Mostly clear today, though a marine layer appeared to be present offshore, moving in closer this evening. Calm this morning, but a breeze picked up before dropping at the end of the day.
By the time I got going yesterday, the sun was well up in the sky.
When checking the local climate/weather page this morning (something I do daily when I have internet access), I was a little surprised to see yesterday’s low of 36F was not far off the record low of 34F. Today’s record is 35F, but it only got down to 38F overnight, so it seems safe.
By the time I’ve been getting out and about, the sun is well up in the sky, and temperatures are significantly warmer than their overnight lows. There’s not a lot of night these days (sunset is at almost 9:30pm, and sunrise just after 4:30am).
I went for a walk from home to and around the park this morning. I didn’t leave until shortly before 9am, so only had an hour before I needed to be back for a call. As a result I had to walk a bit more steadily than I often do.
I did not spend too much time looking, but shorebird numbers were quite low (I only saw a handful), and duck numbers are very much reduced (though still a decent mix of dabbling ducks). I didn’t see the Snow Geese today, so they’ve apparently left since the last time I was there over the weekend.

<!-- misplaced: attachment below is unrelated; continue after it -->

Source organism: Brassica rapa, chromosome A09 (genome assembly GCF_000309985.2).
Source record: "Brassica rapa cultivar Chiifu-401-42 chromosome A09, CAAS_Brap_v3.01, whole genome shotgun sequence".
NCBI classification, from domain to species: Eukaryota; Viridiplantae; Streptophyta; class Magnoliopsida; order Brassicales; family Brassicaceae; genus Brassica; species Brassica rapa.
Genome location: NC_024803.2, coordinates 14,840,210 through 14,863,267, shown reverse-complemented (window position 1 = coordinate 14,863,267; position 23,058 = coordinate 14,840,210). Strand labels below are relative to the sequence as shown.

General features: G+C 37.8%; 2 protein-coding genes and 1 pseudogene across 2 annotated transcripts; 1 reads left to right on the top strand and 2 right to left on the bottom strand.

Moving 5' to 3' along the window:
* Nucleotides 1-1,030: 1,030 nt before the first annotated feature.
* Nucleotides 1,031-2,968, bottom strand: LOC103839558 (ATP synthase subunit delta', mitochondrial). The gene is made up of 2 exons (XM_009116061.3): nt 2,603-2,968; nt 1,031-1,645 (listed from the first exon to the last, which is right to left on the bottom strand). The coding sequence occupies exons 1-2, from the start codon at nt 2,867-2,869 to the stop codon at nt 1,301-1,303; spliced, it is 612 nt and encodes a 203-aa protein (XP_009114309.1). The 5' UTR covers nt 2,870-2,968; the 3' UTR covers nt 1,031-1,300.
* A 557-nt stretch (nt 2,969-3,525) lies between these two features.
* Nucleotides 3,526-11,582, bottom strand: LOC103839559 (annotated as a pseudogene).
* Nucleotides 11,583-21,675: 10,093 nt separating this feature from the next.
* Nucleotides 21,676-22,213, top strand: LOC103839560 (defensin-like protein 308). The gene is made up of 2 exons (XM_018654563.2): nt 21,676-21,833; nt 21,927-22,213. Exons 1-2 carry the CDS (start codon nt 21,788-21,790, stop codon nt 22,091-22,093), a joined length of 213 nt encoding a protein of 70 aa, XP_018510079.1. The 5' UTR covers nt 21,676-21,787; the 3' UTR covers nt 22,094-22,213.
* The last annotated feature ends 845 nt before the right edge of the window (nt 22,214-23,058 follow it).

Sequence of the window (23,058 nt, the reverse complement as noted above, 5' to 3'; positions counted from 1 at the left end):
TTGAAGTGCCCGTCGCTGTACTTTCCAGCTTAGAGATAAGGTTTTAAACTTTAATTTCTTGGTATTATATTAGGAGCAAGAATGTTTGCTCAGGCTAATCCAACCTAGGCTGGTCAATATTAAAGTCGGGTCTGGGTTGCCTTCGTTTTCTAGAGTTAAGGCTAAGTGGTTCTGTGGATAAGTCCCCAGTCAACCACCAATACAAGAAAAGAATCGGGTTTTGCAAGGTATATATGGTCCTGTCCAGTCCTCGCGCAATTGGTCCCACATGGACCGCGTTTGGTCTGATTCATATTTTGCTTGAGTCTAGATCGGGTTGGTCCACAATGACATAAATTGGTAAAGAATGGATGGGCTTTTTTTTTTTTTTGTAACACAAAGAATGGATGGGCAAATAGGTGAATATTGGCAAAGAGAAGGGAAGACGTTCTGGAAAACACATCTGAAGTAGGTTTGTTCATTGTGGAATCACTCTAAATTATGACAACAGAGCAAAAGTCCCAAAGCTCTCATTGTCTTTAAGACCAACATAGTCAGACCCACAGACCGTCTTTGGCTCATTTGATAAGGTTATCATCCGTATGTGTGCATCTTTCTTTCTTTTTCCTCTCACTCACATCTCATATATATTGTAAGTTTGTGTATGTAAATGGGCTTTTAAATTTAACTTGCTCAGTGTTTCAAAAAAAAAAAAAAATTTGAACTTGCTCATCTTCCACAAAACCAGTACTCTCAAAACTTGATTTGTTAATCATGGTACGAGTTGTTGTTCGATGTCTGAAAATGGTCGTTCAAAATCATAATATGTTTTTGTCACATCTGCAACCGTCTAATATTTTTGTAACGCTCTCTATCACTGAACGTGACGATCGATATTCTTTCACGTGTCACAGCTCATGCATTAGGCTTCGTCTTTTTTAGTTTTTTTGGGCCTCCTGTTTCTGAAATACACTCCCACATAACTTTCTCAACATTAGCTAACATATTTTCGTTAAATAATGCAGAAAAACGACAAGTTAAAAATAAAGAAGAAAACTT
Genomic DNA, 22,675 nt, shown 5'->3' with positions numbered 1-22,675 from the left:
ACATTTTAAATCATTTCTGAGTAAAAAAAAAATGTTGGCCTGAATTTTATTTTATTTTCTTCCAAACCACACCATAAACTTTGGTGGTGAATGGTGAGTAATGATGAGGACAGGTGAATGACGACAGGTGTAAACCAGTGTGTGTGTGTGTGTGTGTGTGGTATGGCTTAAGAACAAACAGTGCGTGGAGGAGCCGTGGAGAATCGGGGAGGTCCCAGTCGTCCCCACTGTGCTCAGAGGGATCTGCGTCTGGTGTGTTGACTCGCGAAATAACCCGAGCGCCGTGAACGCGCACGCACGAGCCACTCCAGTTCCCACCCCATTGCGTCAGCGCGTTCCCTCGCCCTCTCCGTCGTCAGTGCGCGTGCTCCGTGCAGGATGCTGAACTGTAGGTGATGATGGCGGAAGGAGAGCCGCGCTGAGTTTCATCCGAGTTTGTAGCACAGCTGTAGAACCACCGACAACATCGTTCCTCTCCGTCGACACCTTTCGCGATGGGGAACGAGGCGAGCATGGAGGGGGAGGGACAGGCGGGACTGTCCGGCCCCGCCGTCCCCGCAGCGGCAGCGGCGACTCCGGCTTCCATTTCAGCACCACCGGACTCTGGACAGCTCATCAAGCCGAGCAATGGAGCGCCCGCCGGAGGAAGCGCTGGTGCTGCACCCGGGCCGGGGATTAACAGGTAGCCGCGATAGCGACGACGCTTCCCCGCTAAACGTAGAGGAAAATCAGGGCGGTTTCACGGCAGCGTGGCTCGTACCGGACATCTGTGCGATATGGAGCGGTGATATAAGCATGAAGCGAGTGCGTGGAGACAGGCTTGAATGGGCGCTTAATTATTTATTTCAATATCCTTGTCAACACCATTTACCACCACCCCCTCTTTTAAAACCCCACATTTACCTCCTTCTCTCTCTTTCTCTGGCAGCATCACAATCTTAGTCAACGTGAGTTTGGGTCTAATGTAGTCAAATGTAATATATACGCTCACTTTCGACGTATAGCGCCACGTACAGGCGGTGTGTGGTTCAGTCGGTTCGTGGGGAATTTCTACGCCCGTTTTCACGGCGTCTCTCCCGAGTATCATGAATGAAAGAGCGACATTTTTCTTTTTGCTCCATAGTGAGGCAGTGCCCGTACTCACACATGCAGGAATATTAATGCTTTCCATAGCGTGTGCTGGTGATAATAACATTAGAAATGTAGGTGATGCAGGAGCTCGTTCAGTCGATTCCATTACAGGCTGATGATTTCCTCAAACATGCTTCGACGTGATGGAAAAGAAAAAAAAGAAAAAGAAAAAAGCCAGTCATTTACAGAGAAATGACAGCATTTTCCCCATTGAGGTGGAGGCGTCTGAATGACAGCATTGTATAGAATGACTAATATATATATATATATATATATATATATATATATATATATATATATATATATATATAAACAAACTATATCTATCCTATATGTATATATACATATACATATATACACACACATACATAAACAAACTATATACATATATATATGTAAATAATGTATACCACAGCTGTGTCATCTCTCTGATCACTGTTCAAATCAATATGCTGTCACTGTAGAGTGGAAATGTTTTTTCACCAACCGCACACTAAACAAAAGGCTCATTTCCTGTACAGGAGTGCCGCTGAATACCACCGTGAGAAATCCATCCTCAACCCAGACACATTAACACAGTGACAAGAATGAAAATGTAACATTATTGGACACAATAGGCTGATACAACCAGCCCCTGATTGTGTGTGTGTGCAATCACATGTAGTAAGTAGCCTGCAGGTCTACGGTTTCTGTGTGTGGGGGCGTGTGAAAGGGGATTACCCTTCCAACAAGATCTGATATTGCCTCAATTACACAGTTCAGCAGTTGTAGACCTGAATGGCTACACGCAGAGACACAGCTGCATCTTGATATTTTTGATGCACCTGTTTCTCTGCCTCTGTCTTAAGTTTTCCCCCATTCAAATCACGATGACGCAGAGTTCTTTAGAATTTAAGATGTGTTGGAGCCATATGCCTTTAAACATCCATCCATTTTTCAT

I did hear a Pacific-slope Flycatcher, only my second of the year. It feels like they’re on the late side, but I would need to review the records to be sure, I’ve had mistaken impressions before.
I had thoughts of getting out again this afternoon, but ended up feeling motivated to review the Usnea species known from the region. Along the way, I learned about a new-to-me (but now 9 year old) paper that has some good information. It will take a little more effort to incorporate it, but then I think the information will be as up to date as I can manage.
I did go for a drive this evening as the sun was dropping low. From my perspective, it disappeared behind a marine layer before setting proper. However, there was a nice extended alpenglow on the still snowy peaks. It seemed almost red enough that I wondered if there was some smoke in the air, but maybe it was due to pollen and/or developing clouds of a marine layer starting to condense.